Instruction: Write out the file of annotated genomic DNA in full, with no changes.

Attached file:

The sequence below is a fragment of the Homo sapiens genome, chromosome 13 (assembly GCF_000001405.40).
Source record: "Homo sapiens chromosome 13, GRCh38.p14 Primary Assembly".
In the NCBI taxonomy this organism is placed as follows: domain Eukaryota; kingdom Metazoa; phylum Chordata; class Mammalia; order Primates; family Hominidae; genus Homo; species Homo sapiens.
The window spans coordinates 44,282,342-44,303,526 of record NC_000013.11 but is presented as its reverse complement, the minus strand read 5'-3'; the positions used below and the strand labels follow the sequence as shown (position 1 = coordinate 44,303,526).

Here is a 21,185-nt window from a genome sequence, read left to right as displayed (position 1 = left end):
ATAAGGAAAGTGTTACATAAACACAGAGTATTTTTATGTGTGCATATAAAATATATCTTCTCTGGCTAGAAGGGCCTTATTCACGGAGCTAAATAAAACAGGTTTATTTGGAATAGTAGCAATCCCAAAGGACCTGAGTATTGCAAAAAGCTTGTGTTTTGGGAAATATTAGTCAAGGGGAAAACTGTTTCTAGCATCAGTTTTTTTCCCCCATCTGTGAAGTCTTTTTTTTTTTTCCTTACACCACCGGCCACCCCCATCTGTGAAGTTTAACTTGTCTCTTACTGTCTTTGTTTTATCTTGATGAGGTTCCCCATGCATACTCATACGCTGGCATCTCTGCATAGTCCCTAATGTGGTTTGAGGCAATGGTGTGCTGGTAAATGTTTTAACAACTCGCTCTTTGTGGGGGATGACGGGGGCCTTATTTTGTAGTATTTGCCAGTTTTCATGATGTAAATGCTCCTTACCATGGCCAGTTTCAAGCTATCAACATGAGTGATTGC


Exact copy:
The sequence below is a fragment of the Homo sapiens genome, chromosome 13 (assembly GCF_000001405.40).
Source record: "Homo sapiens chromosome 13, GRCh38.p14 Primary Assembly".
In the NCBI taxonomy this organism is placed as follows: domain Eukaryota; kingdom Metazoa; phylum Chordata; class Mammalia; order Primates; family Hominidae; genus Homo; species Homo sapiens.
The window spans coordinates 44,282,342-44,303,526 of record NC_000013.11 but is presented as its reverse complement, the minus strand read 5'-3'; the positions used below and the strand labels follow the sequence as shown (position 1 = coordinate 44,303,526).

Here is a 21,185-nt window from a genome sequence, read left to right as displayed (position 1 = left end):
ATAAGGAAAGTGTTACATAAACACAGAGTATTTTTATGTGTGCATATAAAATATATCTTCTCTGGCTAGAAGGGCCTTATTCACGGAGCTAAATAAAACAGGTTTATTTGGAATAGTAGCAATCCCAAAGGACCTGAGTATTGCAAAAAGCTTGTGTTTTGGGAAATATTAGTCAAGGGGAAAACTGTTTCTAGCATCAGTTTTTTTCCCCCATCTGTGAAGTCTTTTTTTTTTTTCCTTACACCACCGGCCACCCCCATCTGTGAAGTTTAACTTGTCTCTTACTGTCTTTGTTTTATCTTGATGAGGTTCCCCATGCATACTCATACGCTGGCATCTCTGCATAGTCCCTAATGTGGTTTGAGGCAATGGTGTGCTGGTAAATGTTTTAACAACTCGCTCTTTGTGGGGGATGACGGGGGCCTTATTTTGTAGTATTTGCCAGTTTTCATGATGTAAATGCTCCTTACCATGGCCAGTTTCAAGCTATCAACATGAGTGATTGC